On Thu, 15 Dec 2005 16:49:02 GMT, jimbo <jimREMOVE@xxxxxxxxxxxxx>
>Big voltages but relatively small current?
The piezo material looks like a capacitor, so
it only draws current when the voltage changes.
The currents are "low" compared to typical
magnetic-type transducers, but at 1000 V
there is still a lot of power.
>The suggestion of the horn tweeter appeals to me. Looks like 50W
>tweeters can be had for about $5 a piece from surplus sources. A
>cheap op-amp delivering less than 50W over a good frequency range
>might do the trick for initial testing--since I don't know what
>drilling rates commercial setups are achieving, I won't know how
>much better it could be. ;)
Note that "consumer" tweeters are typically
rated for the power of the overall music program,
not the power actually handled by the tweeter itself.
In a 50W system, most of the power is going to the
woofer and midrange. The tweeter itself is
probably seeing well under 10W. So don't
expect you can put anything close to 50W into this
>Apologies for this naive question: Big voltages ... can they be
>done using voltage multipliers after the amplification stage? Um,
>a cursory glance at simple voltage multipliers gives a few
One problem with voltage mutipliers (besides efficiency)
would be that they rectify while multiplying. So you would
need to impose your 40 kHz on a much higher carrier,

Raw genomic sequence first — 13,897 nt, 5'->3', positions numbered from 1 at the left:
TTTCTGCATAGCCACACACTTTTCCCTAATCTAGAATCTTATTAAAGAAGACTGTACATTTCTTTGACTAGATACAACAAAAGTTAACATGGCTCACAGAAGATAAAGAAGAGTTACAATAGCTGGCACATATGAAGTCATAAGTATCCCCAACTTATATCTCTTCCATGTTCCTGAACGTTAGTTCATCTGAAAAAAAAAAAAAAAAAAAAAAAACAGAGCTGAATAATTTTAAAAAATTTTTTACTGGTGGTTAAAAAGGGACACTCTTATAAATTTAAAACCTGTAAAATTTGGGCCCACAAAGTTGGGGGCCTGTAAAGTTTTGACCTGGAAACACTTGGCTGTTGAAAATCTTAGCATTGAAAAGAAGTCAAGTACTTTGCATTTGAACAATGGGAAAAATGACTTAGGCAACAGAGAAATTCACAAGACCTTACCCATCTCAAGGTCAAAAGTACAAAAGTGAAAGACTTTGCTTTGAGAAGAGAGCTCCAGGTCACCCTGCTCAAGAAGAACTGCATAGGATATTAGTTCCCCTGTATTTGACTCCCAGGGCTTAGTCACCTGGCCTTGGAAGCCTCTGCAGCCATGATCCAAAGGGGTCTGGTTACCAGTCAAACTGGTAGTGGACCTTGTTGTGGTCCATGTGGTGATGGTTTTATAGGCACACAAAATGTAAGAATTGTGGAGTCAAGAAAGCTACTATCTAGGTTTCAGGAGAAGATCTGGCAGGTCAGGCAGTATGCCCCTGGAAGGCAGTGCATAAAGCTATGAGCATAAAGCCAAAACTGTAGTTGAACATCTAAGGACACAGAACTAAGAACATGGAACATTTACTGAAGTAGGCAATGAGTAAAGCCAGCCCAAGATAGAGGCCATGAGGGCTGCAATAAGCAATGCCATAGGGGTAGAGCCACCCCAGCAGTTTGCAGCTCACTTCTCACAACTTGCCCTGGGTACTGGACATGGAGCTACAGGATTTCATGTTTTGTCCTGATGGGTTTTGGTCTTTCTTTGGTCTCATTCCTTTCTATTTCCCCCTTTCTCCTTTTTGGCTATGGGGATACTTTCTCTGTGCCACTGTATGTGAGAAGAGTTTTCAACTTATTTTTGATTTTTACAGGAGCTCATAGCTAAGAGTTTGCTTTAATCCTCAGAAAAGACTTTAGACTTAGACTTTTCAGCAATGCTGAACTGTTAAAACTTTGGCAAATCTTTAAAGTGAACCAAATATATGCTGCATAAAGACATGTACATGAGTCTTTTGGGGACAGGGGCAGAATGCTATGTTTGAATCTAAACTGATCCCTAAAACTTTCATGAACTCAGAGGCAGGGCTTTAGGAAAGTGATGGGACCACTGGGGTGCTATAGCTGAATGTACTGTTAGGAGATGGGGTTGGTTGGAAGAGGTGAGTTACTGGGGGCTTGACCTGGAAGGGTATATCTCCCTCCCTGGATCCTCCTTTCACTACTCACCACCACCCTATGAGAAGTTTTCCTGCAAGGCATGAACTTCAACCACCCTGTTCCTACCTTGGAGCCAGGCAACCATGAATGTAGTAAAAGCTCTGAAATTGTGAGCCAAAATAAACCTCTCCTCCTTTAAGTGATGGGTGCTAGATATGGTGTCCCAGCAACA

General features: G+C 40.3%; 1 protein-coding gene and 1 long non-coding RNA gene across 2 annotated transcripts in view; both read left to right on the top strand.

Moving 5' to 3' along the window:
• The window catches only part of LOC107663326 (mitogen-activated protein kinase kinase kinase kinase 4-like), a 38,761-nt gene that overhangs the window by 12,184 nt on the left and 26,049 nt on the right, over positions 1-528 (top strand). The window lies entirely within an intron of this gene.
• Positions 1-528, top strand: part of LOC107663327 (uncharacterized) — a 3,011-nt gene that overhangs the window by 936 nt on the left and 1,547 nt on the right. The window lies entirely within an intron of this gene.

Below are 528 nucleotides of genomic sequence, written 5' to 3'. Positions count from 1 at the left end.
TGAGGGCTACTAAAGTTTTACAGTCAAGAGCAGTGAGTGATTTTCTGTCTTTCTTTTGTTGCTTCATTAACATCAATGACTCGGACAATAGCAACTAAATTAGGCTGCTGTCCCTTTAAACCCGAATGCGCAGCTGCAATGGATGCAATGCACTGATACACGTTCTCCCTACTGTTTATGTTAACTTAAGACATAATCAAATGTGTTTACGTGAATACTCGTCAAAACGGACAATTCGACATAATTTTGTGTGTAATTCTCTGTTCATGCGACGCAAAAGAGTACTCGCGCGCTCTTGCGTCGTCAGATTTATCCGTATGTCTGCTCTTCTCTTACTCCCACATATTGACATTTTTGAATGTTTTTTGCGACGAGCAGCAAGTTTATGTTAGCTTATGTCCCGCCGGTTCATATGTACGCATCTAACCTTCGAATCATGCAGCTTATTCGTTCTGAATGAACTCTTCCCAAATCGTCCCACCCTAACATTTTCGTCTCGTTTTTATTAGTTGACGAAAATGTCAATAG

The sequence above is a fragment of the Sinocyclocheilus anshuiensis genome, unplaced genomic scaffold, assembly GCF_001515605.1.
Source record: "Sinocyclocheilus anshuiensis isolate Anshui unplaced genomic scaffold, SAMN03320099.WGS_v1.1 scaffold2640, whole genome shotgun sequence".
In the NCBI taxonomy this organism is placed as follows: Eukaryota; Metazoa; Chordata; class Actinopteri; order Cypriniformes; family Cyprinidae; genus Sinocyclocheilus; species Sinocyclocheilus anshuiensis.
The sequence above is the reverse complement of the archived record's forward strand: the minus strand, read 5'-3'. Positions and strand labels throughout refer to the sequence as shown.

and do some tricks if you want a bipolar response.
Also, remember that the load is a capacitor, so whatever
you drive it with has to remove the voltage as well as
supply it when the input voltage changes. It's not like
a power supply that mostly runs at a fixed voltage and
just uses a bleeder resistor to discharge the output
caps on shut-down.
A simple transformer would make much more sense.
Electrostatic speakers use high voltages at low
currents, and they typically use transformer drive.
But all that assumes you can get hold of industrial
piezoceramic materials that need the high voltages.
The horn tweeters don't need (and can't handle) any
The industrial piezo material I messed with many years
ago was tubular, about 1/4 inch in diameter, designed
as a linear actuator. Seems like it would be ideal for
your project, except that the original device was not
intended for high frequency use: It was for positioning
microelectrodes under a microscope, so the power
supply wasn't anything too fancy in the response
department. The whole instrument was from a
company called Burleigh, which may not be in
business any more, and they bought the piezo
material from somebody else. (I got some
samples from a Burleigh engineer, but never
really got them to do anything on my own.)
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